An unfortunate reality of many acute stroke treatments is that successful results in animal models do not translate into human studies.  Our study will involve patients with a diagnosis of ischemic stroke admitted to the Burke Rehabilitation Hospital.   Blood will be taken from the patients upon admission (after informed consent), and weekly thereafter to monitor progress. The blood will be stored to allow accurate determination of candidate biomarkers (e.g., erythropoietin, brain derived neurotrophic factor, f2 isoprostanes). In parallel, a clinical database that contains information on stroke type, size, current medications and functional outcomes will be maintained.  The relevance of comorbidities such as cardiac, renal, hepatic, rheumatologic or other systemic disorders will be recorded.  Medications which may interfere with biomarker expression or measurement will also be noted.
We expect data analysis from this study will allow us to identify one or more blood tests that can predict which patients will or won’t do well in rehabilitation. These markers may also be helpful in guiding candidates for specific therapeutic regimens.
The Burke Rehabilitation Center is ideally suited for these studies.  Our campus contains not only the renowned Burke Rehabilitation Hospital but also the Winifred Masterson Medical Research Institute. These institutions work closely together to develop and provide state-of-the-art patient care and to facilitate informational exchange among research and clinical staff.  Our mission focuses on the engagement of research, development, and programs that improve medical care, reduce disability and dependency and further knowledge and understanding of disease mechanisms and causes.

INVESTIGATOR BIOGRAPHIES

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Rajiv R. Ratan, M.D., Ph.D.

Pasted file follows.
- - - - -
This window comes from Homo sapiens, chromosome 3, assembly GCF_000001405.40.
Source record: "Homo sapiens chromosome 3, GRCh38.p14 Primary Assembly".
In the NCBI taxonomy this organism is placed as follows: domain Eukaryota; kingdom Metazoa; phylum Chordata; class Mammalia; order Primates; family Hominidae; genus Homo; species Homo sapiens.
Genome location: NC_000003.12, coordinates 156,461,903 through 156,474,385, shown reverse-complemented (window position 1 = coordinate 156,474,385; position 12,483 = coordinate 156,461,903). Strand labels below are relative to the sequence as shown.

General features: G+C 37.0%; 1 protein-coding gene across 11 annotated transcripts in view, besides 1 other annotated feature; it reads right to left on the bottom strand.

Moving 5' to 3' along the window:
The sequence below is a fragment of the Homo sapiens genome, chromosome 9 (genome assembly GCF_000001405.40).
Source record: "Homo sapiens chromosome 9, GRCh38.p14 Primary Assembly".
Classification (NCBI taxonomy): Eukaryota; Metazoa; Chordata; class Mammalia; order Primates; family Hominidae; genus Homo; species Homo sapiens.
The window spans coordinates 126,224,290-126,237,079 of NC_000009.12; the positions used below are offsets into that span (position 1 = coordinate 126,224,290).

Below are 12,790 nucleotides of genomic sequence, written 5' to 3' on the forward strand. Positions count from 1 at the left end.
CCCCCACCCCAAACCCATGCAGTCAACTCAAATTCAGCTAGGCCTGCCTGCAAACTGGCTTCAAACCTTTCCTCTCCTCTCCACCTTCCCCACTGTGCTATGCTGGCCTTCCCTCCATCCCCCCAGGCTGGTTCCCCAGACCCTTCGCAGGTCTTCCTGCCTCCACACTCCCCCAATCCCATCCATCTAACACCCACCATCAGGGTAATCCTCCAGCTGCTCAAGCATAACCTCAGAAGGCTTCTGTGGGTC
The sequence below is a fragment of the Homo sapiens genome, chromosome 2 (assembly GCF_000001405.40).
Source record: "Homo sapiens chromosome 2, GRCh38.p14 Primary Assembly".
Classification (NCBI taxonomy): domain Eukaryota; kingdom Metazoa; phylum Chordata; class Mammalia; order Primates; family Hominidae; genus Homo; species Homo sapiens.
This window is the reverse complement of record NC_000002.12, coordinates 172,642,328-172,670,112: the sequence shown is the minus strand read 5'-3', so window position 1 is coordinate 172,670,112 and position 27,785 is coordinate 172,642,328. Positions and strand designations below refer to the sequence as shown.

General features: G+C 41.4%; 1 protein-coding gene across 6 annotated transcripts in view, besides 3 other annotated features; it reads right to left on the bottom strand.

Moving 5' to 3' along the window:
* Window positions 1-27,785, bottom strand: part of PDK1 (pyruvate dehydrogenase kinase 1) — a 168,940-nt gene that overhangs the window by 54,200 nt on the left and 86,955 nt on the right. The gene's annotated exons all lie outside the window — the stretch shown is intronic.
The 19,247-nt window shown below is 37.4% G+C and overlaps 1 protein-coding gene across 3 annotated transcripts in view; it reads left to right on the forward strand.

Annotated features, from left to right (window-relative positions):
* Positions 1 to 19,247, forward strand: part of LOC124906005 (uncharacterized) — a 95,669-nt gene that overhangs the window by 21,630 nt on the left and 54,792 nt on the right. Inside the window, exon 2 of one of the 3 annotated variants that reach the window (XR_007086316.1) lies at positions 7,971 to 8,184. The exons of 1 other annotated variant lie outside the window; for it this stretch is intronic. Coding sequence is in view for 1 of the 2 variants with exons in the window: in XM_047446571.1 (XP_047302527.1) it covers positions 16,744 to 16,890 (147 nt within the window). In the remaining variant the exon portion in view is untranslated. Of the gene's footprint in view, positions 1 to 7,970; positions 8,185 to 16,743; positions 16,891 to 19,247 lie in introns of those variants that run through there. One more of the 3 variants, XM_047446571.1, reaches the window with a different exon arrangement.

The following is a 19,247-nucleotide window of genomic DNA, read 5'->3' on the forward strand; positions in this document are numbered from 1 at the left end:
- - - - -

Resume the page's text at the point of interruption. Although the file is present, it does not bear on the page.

Dr. Ratan is the Director of the Winifred Masterson Burke/Cornell Medical Research Institute and Burke Professor of Neurology, Neuroscience and Rehab Medicine at Weill Medical College, Cornell University.  One focus of Dr. Ratans’ lab is to develop new pharmacological approaches for preventing or ameliorating disability from nervous system conditions. A stroke, spinal cord injury, or other neurological disease will cause neurons to die, which in turn, adversely influences recovery.  Much of this neuronal death is caused by highly reactive molecules, called free radicals.  Dr. Ratans’ lab is developing “drugs” to augment the body’s natural defenses to free radicals. These drugs are candidate therapies for stroke and spinal cord injury prevention and recovery. Dr. Ratan is not only a member of the Board of Directors of both The Burke Rehabilitation Hospital and the Boston ALS Therapy Alliance but he is also a member of the Scientific Advisory Board of The Boston Cure Project. He is on the Editorial Boards of Antioxidants and Redox Signaling, NeuroRx, The Journal of Neuroscience, Stroke and Neurobiology of Disease. Dr Ratan has written over 60 peer reviewed publications.   Dr Ratan received his M.D. and Ph.D. degrees from New York University where he was awarded numerous honors. Before joining Burke, he was an Assistant Professor in the Departments of Neurology and Physical Medicine and Rehabilitation at The Johns Hopkins University School of Medicine and an Associate Professor in the Department of Neurology at Harvard Medical School.